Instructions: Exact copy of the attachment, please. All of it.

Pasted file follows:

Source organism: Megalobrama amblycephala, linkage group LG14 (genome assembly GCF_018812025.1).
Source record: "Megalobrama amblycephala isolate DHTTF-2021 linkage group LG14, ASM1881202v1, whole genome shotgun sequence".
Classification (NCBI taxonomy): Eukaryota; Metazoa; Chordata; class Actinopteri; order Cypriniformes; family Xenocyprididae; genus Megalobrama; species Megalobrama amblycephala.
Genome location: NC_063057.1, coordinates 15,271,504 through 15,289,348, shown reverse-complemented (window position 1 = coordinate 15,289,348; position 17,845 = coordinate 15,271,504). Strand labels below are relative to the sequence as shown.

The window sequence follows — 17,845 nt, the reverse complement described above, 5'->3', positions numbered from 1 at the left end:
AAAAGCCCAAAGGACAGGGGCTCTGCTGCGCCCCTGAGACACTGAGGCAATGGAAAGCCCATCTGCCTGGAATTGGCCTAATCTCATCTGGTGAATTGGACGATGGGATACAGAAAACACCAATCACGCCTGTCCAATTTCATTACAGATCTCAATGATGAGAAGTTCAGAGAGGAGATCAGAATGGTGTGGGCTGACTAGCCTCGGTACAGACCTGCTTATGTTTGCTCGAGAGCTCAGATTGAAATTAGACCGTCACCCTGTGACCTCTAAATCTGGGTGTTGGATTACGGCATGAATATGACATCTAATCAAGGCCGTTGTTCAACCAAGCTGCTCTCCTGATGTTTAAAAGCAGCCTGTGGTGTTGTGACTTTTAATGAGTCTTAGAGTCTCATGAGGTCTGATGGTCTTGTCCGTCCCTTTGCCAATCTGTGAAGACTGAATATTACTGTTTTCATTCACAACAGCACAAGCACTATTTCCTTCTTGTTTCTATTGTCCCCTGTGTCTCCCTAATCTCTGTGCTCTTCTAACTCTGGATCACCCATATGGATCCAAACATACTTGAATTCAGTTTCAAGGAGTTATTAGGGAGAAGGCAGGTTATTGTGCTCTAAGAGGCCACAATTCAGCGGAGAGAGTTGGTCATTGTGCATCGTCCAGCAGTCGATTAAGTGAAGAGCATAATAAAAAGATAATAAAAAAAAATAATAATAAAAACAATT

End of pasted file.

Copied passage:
Source organism: Megalobrama amblycephala, linkage group LG14 (genome assembly GCF_018812025.1).
Source record: "Megalobrama amblycephala isolate DHTTF-2021 linkage group LG14, ASM1881202v1, whole genome shotgun sequence".
Classification (NCBI taxonomy): Eukaryota; Metazoa; Chordata; class Actinopteri; order Cypriniformes; family Xenocyprididae; genus Megalobrama; species Megalobrama amblycephala.
Genome location: NC_063057.1, coordinates 15,271,504 through 15,289,348, shown reverse-complemented (window position 1 = coordinate 15,289,348; position 17,845 = coordinate 15,271,504). Strand labels below are relative to the sequence as shown.

The window sequence follows — 17,845 nt, the reverse complement described above, 5'->3', positions numbered from 1 at the left end:
AAAAGCCCAAAGGACAGGGGCTCTGCTGCGCCCCTGAGACACTGAGGCAATGGAAAGCCCATCTGCCTGGAATTGGCCTAATCTCATCTGGTGAATTGGACGATGGGATACAGAAAACACCAATCACGCCTGTCCAATTTCATTACAGATCTCAATGATGAGAAGTTCAGAGAGGAGATCAGAATGGTGTGGGCTGACTAGCCTCGGTACAGACCTGCTTATGTTTGCTCGAGAGCTCAGATTGAAATTAGACCGTCACCCTGTGACCTCTAAATCTGGGTGTTGGATTACGGCATGAATATGACATCTAATCAAGGCCGTTGTTCAACCAAGCTGCTCTCCTGATGTTTAAAAGCAGCCTGTGGTGTTGTGACTTTTAATGAGTCTTAGAGTCTCATGAGGTCTGATGGTCTTGTCCGTCCCTTTGCCAATCTGTGAAGACTGAATATTACTGTTTTCATTCACAACAGCACAAGCACTATTTCCTTCTTGTTTCTATTGTCCCCTGTGTCTCCCTAATCTCTGTGCTCTTCTAACTCTGGATCACCCATATGGATCCAAACATACTTGAATTCAGTTTCAAGGAGTTATTAGGGAGAAGGCAGGTTATTGTGCTCTAAGAGGCCACAATTCAGCGGAGAGAGTTGGTCATTGTGCATCGTCCAGCAGTCGATTAAGTGAAGAGCATAATAAAAAGATAATAAAAAAAAATAATAATAAAAACAATT